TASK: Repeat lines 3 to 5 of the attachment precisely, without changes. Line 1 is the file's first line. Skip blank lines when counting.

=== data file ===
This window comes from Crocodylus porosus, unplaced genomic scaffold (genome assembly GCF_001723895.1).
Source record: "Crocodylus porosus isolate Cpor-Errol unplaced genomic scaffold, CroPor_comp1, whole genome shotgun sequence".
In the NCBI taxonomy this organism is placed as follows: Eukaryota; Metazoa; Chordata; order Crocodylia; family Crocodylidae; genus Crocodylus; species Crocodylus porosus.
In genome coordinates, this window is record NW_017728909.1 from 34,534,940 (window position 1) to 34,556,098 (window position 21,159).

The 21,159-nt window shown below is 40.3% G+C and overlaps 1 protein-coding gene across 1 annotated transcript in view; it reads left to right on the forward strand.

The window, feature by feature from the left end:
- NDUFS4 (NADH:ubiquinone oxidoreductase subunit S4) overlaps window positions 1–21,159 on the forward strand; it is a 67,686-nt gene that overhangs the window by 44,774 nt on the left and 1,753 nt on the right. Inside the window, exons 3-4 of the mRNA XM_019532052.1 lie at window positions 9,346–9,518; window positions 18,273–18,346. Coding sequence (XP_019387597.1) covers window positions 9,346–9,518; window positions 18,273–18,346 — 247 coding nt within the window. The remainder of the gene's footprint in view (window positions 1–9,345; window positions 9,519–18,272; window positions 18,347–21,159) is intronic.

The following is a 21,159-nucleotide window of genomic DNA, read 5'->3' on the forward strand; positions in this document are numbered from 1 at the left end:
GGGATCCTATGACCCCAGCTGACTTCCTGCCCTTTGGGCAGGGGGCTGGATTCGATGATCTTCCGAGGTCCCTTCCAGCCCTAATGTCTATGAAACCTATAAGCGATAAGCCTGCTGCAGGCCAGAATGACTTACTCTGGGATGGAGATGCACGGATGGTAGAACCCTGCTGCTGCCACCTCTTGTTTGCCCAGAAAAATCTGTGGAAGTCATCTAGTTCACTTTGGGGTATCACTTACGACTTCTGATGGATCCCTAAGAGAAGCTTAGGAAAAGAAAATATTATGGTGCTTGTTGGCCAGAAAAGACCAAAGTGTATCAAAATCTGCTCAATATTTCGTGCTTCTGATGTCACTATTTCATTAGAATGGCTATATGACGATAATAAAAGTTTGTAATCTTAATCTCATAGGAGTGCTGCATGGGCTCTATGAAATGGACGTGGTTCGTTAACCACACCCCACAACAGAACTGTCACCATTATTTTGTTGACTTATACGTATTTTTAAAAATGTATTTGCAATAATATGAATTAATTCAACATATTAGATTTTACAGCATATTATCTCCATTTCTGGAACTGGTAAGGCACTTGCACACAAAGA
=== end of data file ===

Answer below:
In the NCBI taxonomy this organism is placed as follows: Eukaryota; Metazoa; Chordata; order Crocodylia; family Crocodylidae; genus Crocodylus; species Crocodylus porosus.
In genome coordinates, this window is record NW_017728909.1 from 34,534,940 (window position 1) to 34,556,098 (window position 21,159).

The 21,159-nt window shown below is 40.3% G+C and overlaps 1 protein-coding gene across 1 annotated transcript in view; it reads left to right on the forward strand.